25 years ago in July of 1992, a group of volunteers from the Denver Museum of Nature & Science and from the Garden Park Paleontology Society began an excavation braving high temperatures, thunderstorms and flash floods. So what was considered so important?
One of the most complete Stegosaurus stenops skeletons ever found! Missing only its front legs, the stegosaurus was around 80% complete.
In June of 1992 Ken Carpenter was leading a field excursion with volunteers from the Denver Museum of Nature & Science along with his assistant Bryan Small. Imagine their surprise when they found an almost completely intact stegosaurus! While most of the body was encased in a thick layer of rock, the head and a few neck vertebrae were more easily excavated. The head and neck bones were separated from the rest of the body and taken to Denver. Excavation of the body and tail began in July of 1992 which continued through August. It was a long and arduous process since the body and tail were under a layer of rock which had to be removed carefully to not damage the bone underneath.
Once the bone had been excavated, the next big step was to remove the skeleton from the ravine it rested in. But that wasn’t going to be an easy task. Now that the skeleton was in its jacket (a casing made of plaster that protects the specimen), it weighed over 6 tons! An impressive course of action was decided upon. A CH-47 “Chinook” helicopter from Fort Carson Army Base lifted the jacketed body out of the ravine. A crane truck was used to lift the 3,000 pound tail jacket out of the ravine.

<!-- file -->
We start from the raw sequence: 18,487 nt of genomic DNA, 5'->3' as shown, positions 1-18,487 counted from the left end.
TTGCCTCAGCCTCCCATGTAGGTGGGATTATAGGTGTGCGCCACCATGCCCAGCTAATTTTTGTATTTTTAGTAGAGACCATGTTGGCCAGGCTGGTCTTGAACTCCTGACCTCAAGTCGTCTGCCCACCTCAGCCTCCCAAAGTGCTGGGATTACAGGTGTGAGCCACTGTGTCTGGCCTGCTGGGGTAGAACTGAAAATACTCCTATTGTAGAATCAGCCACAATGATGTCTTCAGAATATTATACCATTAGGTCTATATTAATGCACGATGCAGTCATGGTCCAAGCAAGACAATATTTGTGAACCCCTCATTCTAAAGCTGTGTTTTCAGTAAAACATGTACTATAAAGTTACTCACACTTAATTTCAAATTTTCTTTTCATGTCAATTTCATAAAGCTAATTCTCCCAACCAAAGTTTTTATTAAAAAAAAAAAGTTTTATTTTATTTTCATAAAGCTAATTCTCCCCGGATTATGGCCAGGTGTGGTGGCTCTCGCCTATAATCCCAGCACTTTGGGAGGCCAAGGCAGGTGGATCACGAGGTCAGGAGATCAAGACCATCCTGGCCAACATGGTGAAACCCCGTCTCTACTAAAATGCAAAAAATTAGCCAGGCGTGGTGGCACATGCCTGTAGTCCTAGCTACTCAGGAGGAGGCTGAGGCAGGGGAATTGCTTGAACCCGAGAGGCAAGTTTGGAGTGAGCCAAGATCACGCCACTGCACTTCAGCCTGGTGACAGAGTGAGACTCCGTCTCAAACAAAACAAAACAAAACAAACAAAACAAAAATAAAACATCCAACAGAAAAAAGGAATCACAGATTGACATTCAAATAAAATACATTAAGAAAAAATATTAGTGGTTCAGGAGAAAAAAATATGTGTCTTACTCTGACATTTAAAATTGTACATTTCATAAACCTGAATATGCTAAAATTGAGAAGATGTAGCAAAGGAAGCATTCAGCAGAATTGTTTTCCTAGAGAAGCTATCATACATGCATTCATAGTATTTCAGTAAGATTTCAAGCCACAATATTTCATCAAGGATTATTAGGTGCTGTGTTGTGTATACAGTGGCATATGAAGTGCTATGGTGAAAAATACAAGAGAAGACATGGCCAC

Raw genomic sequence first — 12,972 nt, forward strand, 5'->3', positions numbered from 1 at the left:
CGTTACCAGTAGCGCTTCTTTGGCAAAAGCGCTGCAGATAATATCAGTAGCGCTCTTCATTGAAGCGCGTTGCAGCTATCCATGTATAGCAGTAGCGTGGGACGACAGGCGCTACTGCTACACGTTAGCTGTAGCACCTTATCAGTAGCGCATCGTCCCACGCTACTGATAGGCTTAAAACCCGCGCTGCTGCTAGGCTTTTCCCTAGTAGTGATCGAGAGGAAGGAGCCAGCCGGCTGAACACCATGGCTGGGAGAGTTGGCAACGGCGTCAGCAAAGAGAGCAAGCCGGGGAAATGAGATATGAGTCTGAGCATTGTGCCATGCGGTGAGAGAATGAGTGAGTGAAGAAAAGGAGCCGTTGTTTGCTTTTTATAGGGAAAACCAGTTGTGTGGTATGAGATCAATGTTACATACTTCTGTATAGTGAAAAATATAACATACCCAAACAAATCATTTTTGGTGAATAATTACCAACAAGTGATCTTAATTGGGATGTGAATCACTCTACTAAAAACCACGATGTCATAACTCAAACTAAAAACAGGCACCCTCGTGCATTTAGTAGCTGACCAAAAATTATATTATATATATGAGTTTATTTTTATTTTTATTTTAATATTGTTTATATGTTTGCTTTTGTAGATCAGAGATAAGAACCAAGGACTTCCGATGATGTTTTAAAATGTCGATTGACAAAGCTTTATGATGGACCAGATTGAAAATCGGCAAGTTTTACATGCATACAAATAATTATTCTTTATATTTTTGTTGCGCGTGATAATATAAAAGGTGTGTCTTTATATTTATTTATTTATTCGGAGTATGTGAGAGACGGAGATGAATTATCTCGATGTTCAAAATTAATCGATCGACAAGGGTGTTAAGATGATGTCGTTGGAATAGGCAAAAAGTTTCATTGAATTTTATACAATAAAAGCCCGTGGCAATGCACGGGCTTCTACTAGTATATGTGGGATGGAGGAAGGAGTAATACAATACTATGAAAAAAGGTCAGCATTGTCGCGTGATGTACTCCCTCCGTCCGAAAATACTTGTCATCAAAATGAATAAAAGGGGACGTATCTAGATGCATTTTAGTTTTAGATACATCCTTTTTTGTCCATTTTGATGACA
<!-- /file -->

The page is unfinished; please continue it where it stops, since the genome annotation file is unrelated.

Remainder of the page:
So why was this find so important? For one, it was only the second stegosaurus skull ever found! It was also the most complete stegosaurus skeleton found at the time and answered a variety of questions. The skeleton was found articulated meaning it was found in one piece with the bones arranged in order. This allowed the orientation of the plates to be confirmed which had been long debated. The plates on a stegosaurus were arranged upright, running on either side of the spine in an alternating pattern. It was also determined that the tail of a stegosaurus had a limited amount of movement and was held upright rather than dragging.
Named Ms. Spike, this stegosaurus is an impressive specimen. To read more about the excavation and prep work of Ms. Spike visit the Hands on the Land – Garden Park Fossil Area website. To learn more and see a cast of this great beast who once roamed this area stop by and visit us at the museum Wednesday through Saturday between 10 am and 4 pm!
The information presented within this article has been researched by the Royal Gorge Regional Museum and History Center using information compiled about Garden Park Fossil Area by Hands on the Land.